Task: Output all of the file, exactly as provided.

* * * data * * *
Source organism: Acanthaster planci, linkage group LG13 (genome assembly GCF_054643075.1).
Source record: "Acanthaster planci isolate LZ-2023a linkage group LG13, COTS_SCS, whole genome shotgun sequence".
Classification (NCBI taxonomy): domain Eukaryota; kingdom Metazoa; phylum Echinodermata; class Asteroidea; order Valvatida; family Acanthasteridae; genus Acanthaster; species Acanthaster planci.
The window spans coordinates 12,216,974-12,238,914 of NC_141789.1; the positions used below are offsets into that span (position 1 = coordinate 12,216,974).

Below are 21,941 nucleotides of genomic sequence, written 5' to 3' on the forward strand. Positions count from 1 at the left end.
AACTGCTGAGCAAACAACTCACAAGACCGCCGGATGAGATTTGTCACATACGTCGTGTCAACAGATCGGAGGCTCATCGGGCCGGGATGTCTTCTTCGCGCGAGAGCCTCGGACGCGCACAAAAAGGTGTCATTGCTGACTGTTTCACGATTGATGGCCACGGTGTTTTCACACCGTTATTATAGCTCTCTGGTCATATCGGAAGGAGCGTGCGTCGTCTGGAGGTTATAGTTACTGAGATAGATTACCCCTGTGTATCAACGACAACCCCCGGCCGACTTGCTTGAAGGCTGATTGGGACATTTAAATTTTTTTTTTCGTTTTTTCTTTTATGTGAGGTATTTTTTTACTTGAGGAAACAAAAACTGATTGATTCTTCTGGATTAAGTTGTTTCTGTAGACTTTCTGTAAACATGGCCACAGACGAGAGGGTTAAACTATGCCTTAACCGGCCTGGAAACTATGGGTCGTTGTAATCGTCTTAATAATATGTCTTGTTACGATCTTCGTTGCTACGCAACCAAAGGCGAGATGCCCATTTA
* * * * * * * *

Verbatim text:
Source organism: Acanthaster planci, linkage group LG13 (genome assembly GCF_054643075.1).
Source record: "Acanthaster planci isolate LZ-2023a linkage group LG13, COTS_SCS, whole genome shotgun sequence".
Classification (NCBI taxonomy): domain Eukaryota; kingdom Metazoa; phylum Echinodermata; class Asteroidea; order Valvatida; family Acanthasteridae; genus Acanthaster; species Acanthaster planci.
The window spans coordinates 12,216,974-12,238,914 of NC_141789.1; the positions used below are offsets into that span (position 1 = coordinate 12,216,974).

Below are 21,941 nucleotides of genomic sequence, written 5' to 3' on the forward strand. Positions count from 1 at the left end.
AACTGCTGAGCAAACAACTCACAAGACCGCCGGATGAGATTTGTCACATACGTCGTGTCAACAGATCGGAGGCTCATCGGGCCGGGATGTCTTCTTCGCGCGAGAGCCTCGGACGCGCACAAAAAGGTGTCATTGCTGACTGTTTCACGATTGATGGCCACGGTGTTTTCACACCGTTATTATAGCTCTCTGGTCATATCGGAAGGAGCGTGCGTCGTCTGGAGGTTATAGTTACTGAGATAGATTACCCCTGTGTATCAACGACAACCCCCGGCCGACTTGCTTGAAGGCTGATTGGGACATTTAAATTTTTTTTTTCGTTTTTTCTTTTATGTGAGGTATTTTTTTACTTGAGGAAACAAAAACTGATTGATTCTTCTGGATTAAGTTGTTTCTGTAGACTTTCTGTAAACATGGCCACAGACGAGAGGGTTAAACTATGCCTTAACCGGCCTGGAAACTATGGGTCGTTGTAATCGTCTTAATAATATGTCTTGTTACGATCTTCGTTGCTACGCAACCAAAGGCGAGATGCCCATTTA